Sunday, April 16, 2006

In the Zone

If all politics is indeed local, it's worth noting today's New York Times story about how neighborhood bloggers are shaping the built environments of urban landscapes. The article, "A Blogfest over a Project in Brooklyn," describes how the web's new class of professional amateurs can even impact land use policy. Several of these porchfront bloggers, who are concerned over development plans for Brooklyn's 8.7 million square foot Atlantic Yards, have boned up on their zoning law. Other critics of urban density have more conventional expertise, such as architect and fellow Blogspot blogger Jonathan Cohn, who has been using his mouthpiece Brooklyn Views to debate different space configurations. Still other blogs, such as No Land Grab, focus on relevant issues of eminent domain. My favorite response is the subversive humorous one that commemorates the season in A Very Brookly Haggadah for an Atlantic Yardseder, complete with Hebrew transliteration for the cultural tourist.



Blogger Norman Oder said...

Some comments on the Times article (by the way, I'm a journalist, not an amateur):

7:10 AM  
Blogger Liz Losh said...

Of course, I didn't link to the very interesting Atlantic Yards Report, which is also a Blogspot blog. But I wouldn't want to suggest that "professional amateur" was intended as a derogatory term in any case. Having recently returned from a eclipse-viewing trip, I know how important "amateur" astronomers are to the "professional" astronomy community. I consider it a form of "open source" culture that should be encouraged.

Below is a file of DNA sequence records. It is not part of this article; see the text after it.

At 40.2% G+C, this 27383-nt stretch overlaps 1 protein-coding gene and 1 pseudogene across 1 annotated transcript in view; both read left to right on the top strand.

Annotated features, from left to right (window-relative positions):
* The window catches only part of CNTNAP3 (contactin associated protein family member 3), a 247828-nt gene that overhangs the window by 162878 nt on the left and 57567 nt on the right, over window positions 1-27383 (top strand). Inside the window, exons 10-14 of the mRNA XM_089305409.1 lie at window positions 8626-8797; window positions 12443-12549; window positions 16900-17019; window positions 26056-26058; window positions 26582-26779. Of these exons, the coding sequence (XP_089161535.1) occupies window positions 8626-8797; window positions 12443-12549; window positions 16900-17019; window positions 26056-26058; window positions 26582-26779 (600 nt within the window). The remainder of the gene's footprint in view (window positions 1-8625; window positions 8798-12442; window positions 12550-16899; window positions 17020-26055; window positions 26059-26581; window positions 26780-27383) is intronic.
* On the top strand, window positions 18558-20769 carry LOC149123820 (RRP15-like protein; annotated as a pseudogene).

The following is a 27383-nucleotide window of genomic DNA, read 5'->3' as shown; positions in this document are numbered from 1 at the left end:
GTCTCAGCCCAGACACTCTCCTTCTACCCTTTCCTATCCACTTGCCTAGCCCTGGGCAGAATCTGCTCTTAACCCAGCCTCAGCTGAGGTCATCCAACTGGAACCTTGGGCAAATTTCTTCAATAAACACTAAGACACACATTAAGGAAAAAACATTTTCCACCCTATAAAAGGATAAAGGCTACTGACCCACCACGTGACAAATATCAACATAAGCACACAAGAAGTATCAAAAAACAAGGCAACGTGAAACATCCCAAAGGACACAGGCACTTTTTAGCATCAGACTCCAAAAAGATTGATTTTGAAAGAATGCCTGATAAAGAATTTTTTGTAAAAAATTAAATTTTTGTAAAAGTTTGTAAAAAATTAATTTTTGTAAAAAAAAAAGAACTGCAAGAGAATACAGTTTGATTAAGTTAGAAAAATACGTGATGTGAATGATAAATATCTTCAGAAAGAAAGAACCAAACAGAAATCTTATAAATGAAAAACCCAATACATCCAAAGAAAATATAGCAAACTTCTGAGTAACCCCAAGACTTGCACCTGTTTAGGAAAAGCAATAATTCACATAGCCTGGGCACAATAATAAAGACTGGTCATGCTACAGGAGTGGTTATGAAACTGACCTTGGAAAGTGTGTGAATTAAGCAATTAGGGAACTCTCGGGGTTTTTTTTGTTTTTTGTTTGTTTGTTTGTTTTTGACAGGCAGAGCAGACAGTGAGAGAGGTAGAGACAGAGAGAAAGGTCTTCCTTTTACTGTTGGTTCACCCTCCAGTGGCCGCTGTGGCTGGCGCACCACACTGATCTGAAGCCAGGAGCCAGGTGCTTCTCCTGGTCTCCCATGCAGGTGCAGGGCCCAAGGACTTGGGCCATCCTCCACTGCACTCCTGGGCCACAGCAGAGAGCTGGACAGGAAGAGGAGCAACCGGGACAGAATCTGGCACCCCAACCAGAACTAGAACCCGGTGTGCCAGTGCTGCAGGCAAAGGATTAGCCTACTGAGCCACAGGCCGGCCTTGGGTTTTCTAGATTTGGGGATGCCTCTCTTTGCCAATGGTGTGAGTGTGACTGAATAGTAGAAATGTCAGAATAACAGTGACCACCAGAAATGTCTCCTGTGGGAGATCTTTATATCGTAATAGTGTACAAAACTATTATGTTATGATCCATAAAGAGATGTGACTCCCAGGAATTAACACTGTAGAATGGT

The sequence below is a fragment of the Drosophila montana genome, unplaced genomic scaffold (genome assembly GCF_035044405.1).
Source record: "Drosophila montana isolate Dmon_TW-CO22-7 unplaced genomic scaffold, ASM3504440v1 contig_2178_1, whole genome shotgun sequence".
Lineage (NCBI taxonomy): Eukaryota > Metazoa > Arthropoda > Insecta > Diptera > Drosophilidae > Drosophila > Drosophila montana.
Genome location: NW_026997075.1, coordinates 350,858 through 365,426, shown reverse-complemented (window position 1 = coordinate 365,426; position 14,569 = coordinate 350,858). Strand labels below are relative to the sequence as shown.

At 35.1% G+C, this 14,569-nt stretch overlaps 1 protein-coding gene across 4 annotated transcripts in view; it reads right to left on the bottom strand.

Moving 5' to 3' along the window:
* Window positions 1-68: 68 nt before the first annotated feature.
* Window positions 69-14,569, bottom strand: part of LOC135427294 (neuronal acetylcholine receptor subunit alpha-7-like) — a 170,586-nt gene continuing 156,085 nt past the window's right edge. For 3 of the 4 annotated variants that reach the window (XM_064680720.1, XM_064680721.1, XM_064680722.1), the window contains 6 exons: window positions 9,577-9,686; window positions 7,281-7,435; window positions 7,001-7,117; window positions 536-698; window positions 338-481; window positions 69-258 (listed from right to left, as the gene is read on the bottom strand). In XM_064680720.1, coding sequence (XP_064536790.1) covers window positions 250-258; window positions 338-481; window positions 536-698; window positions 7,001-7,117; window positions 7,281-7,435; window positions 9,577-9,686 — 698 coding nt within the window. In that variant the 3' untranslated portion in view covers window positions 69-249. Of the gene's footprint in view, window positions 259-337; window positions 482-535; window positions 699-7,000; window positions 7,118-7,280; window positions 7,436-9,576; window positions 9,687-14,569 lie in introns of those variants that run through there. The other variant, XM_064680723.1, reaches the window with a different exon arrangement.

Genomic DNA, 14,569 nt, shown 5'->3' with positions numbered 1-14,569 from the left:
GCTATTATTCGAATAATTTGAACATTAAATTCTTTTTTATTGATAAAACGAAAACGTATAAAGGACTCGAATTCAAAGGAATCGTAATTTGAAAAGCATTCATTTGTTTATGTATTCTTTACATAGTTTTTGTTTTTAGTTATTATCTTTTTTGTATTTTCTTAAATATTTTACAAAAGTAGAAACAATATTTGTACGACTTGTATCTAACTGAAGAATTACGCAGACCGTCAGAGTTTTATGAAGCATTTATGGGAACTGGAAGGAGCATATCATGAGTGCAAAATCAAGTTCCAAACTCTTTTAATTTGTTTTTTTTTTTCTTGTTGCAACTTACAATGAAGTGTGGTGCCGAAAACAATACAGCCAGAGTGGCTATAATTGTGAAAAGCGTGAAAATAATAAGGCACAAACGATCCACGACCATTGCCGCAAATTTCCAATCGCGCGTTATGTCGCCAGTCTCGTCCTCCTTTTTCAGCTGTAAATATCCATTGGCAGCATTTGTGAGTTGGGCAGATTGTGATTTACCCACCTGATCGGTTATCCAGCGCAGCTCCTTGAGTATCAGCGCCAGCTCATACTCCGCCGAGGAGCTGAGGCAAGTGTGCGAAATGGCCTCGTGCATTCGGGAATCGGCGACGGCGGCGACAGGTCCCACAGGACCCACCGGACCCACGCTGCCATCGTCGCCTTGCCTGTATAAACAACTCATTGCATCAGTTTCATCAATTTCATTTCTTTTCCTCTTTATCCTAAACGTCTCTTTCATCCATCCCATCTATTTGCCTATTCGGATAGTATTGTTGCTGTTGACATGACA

9:17 AM  
Blogger Lumi said...

What wasn't clear in the NY Times article is that basically everybody cited in the article brings some professional expertise, except for the "self-righteous" "angry" chicks at

However, the NoLandGrabbers have more professional tech expertise than the planning, transpo and journalism geeks, which is why they were the first to exploit the latest online publishing tools.

"Open source activism" might be a good name for this trend.

6:26 AM  
Blogger Liz Losh said...

Obviously, there is much more to be written about this complex intersection of political and design discourses taking place in the virtual territory around Atlantic Yards. It's a good case study that I will have to think more about.

3:16 PM  
Blogger Lupton said...

I enjoyed the NIMBY Haggadah! Thanks for sharing.

6:51 PM  

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